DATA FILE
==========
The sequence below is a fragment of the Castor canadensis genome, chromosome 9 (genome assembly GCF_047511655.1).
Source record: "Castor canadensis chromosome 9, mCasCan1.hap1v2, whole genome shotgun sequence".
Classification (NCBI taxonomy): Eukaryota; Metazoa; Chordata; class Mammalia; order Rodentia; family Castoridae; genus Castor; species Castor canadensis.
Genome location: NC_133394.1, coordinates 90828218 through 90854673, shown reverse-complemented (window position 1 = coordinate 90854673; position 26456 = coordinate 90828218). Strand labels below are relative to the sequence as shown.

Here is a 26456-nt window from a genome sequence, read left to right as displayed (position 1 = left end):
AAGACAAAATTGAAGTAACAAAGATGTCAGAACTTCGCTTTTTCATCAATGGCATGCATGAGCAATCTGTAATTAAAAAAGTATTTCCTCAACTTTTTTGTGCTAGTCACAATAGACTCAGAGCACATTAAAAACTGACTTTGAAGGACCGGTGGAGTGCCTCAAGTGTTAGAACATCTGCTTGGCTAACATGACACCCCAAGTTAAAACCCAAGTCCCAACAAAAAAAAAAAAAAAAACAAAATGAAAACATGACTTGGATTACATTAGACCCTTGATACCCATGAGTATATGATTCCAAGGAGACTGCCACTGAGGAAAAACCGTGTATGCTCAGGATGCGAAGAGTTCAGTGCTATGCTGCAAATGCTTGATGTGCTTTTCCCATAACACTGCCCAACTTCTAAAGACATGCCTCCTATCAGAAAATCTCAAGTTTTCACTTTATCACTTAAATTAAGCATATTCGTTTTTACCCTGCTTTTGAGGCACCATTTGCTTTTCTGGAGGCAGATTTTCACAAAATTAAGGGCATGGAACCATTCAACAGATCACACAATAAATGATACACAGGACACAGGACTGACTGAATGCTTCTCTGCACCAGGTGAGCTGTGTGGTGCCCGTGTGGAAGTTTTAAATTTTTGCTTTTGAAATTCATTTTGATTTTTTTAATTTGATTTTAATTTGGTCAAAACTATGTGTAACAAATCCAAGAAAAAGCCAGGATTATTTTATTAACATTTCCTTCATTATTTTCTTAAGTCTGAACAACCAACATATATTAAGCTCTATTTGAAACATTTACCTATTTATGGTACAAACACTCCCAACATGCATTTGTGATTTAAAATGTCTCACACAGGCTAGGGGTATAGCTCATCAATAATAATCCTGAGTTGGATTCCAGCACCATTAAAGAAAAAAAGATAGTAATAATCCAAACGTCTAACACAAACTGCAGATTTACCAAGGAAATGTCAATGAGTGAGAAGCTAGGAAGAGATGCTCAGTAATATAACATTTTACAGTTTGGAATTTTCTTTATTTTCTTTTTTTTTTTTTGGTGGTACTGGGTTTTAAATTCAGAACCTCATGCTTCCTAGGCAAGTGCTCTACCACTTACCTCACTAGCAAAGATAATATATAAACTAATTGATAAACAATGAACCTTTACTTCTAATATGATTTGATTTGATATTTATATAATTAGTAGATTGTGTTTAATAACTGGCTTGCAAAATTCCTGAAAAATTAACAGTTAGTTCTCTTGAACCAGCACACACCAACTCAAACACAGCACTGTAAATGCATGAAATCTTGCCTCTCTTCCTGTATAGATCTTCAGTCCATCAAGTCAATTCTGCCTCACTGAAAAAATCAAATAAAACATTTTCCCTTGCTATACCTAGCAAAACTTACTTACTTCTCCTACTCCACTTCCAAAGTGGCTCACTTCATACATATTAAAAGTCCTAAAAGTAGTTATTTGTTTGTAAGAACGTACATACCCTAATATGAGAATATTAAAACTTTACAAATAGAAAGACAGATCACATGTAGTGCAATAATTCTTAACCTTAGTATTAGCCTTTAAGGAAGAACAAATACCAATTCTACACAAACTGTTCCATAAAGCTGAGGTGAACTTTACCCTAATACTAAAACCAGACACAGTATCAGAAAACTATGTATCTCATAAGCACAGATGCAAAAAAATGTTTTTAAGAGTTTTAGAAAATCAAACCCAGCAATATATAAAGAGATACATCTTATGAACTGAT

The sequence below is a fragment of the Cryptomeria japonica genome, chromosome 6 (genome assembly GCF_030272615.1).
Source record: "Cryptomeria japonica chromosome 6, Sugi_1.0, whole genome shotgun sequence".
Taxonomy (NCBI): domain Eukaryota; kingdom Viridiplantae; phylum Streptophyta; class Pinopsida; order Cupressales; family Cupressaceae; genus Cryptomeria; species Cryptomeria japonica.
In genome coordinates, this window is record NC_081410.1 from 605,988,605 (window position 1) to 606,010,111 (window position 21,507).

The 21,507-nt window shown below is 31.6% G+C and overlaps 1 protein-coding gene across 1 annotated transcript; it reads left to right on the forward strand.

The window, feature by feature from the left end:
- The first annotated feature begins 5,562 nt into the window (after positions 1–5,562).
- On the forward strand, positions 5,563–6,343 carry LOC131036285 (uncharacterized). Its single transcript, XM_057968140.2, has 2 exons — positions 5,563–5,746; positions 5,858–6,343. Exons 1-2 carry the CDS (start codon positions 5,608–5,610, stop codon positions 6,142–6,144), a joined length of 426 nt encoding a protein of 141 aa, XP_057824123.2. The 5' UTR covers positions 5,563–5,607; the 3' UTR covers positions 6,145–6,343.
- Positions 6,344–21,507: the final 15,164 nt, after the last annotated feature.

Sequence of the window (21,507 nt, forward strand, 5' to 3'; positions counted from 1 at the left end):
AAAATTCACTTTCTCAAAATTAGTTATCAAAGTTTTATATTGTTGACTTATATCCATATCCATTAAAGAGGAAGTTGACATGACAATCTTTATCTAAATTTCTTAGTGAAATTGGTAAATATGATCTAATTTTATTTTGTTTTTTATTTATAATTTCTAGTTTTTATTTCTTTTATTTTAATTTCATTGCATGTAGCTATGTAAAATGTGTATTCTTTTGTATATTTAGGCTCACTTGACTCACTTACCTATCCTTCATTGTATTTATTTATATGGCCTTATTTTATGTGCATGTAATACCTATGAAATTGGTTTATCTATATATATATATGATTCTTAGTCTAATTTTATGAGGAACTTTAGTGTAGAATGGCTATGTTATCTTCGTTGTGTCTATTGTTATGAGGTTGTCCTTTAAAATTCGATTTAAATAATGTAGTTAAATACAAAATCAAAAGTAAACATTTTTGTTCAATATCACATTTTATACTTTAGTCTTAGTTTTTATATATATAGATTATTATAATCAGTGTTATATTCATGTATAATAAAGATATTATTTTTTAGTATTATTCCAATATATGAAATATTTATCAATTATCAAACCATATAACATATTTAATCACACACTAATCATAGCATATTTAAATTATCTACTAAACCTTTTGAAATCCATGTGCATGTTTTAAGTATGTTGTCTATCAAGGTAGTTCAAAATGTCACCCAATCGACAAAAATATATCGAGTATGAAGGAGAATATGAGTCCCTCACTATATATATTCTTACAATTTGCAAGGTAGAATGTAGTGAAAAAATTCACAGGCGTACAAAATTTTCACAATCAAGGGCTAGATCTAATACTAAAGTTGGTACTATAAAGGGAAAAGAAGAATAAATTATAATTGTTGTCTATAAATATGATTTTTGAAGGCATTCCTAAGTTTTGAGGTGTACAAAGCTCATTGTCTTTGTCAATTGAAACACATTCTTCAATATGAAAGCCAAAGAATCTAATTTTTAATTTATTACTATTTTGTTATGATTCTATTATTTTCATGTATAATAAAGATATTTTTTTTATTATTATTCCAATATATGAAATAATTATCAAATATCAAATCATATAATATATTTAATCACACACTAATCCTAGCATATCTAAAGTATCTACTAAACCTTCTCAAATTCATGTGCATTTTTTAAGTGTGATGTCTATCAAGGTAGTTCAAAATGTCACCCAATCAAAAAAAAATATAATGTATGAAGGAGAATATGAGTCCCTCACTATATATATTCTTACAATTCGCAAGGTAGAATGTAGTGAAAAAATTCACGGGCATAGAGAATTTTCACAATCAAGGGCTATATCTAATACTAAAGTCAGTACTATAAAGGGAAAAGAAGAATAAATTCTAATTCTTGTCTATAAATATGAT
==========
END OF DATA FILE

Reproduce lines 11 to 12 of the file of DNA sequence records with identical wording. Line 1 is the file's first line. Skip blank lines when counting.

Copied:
The 21,507-nt window shown below is 31.6% G+C and overlaps 1 protein-coding gene across 1 annotated transcript; it reads left to right on the forward strand.

The window, feature by feature from the left end: